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God's Gouda: Sisters in Albemarle County make cheese

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Tucked in the foothills of the Blue Ridge Mountains, down a lengthy stretch off Route 250, Our Lady of the Angels Monastery sits perched on the hillside. Inside, the sisters live a self-sustained lifestyle filled with prayer, devotion … and cheese-making. 

The 13 Sisters of Our Lady of the Angels Monastery in Crozet, Va., believe God has a plan for everyone. When Sister Barbara Smickel arrived on the newly purchased 507-acre farm in central Virginia in 1987, she was surprised to find a barn filled with ready-to-use cheese machinery. Without much hesitation, Sister Smickel and the others realized God’s plan. In 1990, the first rounds of cheese were made by the sisters. Today, their semisoft, mild Dutch-style Gouda is produced in 2-pound wheels. 

Thursdays are dedicated cheese-making days at the monastery. The day starts at 3 a.m. with a morning prayer. Around 7 a.m., Sister Myriam Saint-Vilus leaves Mass early to turn on a container used for heating. The windows of the cheese room grow foggy as the room heats to a proper cheese-stirring temperature. The cheese is stirred in 20-minute increments, and the sisters work in shifts in the barn, wearing scrubs and rain boots. By 9 a.m., Sister Maria Gonzalo forms ovals around steel presses, and by 11 a.m., the machines cut the sheets of cheese mixture into cubes. Sister Jacqueline Melendez takes the cubes and squeezes them into molds. Once formed, the cheese waits in one of three chilling rooms to be packaged and sold.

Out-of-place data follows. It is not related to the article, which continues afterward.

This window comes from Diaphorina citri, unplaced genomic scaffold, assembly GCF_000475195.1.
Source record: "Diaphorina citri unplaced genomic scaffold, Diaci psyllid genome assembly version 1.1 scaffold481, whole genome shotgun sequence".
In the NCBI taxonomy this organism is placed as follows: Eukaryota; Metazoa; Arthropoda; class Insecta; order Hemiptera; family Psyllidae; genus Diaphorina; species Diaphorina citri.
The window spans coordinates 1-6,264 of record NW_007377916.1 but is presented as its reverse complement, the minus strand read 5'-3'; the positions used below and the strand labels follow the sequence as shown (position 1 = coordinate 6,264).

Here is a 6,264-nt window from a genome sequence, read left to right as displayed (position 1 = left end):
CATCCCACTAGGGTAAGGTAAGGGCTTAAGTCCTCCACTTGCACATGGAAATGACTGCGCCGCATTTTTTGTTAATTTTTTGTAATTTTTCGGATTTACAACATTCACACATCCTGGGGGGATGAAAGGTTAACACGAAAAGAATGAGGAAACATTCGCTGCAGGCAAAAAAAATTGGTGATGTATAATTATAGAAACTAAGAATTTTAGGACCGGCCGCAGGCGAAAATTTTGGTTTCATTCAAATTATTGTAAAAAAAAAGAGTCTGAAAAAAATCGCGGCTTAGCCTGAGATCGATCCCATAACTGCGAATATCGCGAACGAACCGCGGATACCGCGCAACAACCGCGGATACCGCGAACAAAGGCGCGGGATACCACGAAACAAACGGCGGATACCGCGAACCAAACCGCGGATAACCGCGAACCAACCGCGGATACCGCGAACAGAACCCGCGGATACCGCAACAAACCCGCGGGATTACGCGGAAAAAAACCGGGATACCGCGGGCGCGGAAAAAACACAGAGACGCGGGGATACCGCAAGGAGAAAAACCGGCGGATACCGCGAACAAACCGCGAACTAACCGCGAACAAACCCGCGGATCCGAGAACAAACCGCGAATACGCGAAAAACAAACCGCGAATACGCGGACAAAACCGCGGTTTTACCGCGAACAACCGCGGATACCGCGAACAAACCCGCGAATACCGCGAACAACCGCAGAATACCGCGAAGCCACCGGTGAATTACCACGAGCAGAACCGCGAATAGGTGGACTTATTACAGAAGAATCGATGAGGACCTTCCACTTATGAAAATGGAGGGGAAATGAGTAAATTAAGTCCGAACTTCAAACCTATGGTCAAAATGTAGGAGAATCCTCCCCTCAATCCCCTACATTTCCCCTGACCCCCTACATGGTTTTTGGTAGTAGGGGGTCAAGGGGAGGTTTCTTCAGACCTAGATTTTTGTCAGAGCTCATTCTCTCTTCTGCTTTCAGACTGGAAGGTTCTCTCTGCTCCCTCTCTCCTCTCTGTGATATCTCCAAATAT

The process takes six to eight hours — a full day’s work. “We always say the secret ingredient is love and prayer. You get out what you put in,” Sister Gonzalo said. 

Their not-so-secret ingredient is fresh milk delivered from local farms. "We get our milk delivered regularly and locally. We like to know where everything is coming from and exactly what gets put in," Sister Gonzalo said.

“This work is good,” Sister Eve Marie Aragona said. “It becomes sort of mindless and allows us to work for God in ways similar to prayer and our studies.” 

And the work never goes to waste. The sisters include the cheese at almost every meal, and the Gouda is especially good for grilled-cheese sandwiches. “How can you get sick of something that you are proud of?” said Sister Saint-Vilus. “We know how it is made and what is in it.”

© Arlington Catholic Herald 2019